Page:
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Old Oct 15, 2009, 2:40 PM   #41
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Originally Posted by mtclimber View Post
Yes, Javacleve-

You can train and condition yourself to hold a camera very steadily. The more you do it, the better you get. However, I believe that IS really becomes valuable anytime the shutter speed falls below 1/50th of a second.

Perhaps you read my previous post incorrectly. I am very much against hand held Live View use. Live View is fine, buy only on a tripod.

Most recent point and shoot cameras tell you right in the optical viewfinder, the aperture and shutter speed to be used when you push the shutter release half way down and when the camera is in the "P" for Programed Auto Mode. Are you shooting in Auto? Point and shoot cameras generally will NOT display the aperture and shutter speed when the camera is used in the Automatic Mode.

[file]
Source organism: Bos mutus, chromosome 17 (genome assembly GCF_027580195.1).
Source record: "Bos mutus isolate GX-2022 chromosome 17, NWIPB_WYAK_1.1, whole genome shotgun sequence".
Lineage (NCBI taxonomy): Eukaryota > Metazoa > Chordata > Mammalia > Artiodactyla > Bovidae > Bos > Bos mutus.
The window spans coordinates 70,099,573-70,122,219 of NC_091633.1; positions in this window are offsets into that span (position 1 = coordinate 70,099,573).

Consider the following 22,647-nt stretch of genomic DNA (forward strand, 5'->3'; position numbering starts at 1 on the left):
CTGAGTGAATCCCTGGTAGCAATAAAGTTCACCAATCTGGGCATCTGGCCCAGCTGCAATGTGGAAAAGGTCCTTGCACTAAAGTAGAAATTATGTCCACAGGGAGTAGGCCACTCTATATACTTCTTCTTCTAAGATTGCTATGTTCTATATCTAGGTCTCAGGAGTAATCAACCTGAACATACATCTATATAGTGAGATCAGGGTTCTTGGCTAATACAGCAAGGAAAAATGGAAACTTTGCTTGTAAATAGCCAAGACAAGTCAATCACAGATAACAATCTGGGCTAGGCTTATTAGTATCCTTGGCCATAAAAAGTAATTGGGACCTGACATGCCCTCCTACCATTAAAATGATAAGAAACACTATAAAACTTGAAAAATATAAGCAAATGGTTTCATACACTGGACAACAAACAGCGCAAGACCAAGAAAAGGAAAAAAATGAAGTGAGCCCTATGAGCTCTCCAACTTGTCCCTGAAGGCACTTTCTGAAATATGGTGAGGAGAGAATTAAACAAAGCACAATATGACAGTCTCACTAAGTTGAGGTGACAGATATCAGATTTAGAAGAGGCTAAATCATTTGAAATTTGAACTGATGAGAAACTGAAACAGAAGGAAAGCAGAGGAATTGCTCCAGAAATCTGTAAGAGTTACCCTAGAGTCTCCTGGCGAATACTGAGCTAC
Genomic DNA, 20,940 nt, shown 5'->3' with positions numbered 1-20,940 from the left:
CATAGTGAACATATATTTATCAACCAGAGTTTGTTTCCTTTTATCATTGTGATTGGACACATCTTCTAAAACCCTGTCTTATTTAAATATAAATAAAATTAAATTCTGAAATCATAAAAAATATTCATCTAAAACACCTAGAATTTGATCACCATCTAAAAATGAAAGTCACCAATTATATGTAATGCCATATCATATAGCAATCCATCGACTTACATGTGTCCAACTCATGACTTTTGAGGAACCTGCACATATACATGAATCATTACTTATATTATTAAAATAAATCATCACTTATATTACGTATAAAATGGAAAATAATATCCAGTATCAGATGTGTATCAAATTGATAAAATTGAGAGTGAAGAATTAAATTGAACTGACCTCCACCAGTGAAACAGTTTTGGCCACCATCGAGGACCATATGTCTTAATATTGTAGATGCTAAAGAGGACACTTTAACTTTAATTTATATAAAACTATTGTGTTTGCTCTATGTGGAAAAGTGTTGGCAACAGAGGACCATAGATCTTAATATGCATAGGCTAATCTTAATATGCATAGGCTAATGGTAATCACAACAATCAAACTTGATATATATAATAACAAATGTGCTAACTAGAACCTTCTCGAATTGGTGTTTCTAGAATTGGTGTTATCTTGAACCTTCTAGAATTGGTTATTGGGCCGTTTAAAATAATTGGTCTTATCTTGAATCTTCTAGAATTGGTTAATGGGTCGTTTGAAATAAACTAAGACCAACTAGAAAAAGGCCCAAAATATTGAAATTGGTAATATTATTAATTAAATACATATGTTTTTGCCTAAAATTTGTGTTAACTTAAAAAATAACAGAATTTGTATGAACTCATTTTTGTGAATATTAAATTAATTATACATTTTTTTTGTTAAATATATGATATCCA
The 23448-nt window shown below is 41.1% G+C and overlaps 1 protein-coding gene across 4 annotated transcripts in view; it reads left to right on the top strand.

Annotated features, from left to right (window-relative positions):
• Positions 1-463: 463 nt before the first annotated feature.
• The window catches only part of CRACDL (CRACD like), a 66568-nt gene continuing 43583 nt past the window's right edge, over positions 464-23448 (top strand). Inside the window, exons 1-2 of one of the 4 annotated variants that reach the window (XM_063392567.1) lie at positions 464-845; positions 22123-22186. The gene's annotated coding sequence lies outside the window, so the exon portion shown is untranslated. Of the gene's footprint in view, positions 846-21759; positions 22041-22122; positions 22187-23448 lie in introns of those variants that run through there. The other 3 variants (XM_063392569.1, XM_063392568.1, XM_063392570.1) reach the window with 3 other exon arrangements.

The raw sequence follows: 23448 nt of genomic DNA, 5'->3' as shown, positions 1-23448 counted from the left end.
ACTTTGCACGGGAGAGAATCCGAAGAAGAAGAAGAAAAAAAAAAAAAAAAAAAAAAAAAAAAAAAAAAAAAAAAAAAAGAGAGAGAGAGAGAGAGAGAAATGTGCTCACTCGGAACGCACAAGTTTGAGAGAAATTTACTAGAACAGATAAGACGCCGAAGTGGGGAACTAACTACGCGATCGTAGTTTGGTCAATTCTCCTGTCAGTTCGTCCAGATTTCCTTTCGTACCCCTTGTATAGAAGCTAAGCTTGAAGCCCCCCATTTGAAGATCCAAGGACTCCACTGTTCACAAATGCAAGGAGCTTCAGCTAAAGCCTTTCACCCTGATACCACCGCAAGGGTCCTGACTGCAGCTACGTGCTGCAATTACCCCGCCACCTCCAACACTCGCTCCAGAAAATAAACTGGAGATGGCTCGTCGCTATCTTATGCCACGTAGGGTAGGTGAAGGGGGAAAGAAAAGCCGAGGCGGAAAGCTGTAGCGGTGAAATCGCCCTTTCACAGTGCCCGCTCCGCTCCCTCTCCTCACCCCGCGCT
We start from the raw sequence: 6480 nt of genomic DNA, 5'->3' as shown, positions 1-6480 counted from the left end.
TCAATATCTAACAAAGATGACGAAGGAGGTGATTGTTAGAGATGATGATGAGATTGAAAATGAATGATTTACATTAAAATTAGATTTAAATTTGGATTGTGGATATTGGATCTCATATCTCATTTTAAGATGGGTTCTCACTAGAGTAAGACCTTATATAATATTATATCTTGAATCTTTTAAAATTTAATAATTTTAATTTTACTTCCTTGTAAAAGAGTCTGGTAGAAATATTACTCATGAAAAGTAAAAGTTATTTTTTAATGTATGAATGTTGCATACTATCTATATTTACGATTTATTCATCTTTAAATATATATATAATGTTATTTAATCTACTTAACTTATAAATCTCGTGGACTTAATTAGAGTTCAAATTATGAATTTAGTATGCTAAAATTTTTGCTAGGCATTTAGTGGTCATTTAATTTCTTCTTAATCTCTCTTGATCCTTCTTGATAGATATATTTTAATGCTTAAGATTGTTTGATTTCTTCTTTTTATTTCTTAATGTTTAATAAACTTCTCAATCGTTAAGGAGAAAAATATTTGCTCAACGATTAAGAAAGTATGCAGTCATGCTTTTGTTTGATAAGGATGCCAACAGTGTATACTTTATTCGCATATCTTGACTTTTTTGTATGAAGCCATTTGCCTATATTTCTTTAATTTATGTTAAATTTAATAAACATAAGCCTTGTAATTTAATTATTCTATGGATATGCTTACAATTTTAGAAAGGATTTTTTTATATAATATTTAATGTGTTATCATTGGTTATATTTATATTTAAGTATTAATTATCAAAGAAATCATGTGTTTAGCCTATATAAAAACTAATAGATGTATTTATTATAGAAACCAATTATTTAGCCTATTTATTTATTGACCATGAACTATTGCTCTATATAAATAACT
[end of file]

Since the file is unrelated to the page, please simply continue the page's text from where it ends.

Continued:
Sarah Joyce
Yes, I did understand what you said about Live View, and I agree, except I was adding that there are situations where I like it (such as shooting above the crowd). My current P&S does not have a viewfinder so I'm forced to use Live View, and that's annoying to me.
I don't have a program mode on my P&S (Nikon L14) that I am aware of. There are scene modes, and things I can override (like an exposure compensation button, and I can go into the scene modes and change some things--like choose "softer" or "brighter" for the portraits), but not a P mode per se. So I guess I am using Auto mode, and it never tells me the speed or aperture.

Last edited by javacleve; Oct 15, 2009 at 2:45 PM.
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Old Oct 15, 2009, 2:44 PM   #42
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Sorry, TCav-

Because the only Olympus model that has been discussed in this thread is the E-620, I assumed that a generalized statement was sufficient. For the record, then let me state that the following recently manufactured, Olympus DSLR cameras do NOT have in body IS: the E-300, the E-400, the E-410, the E-420, and the E-450.

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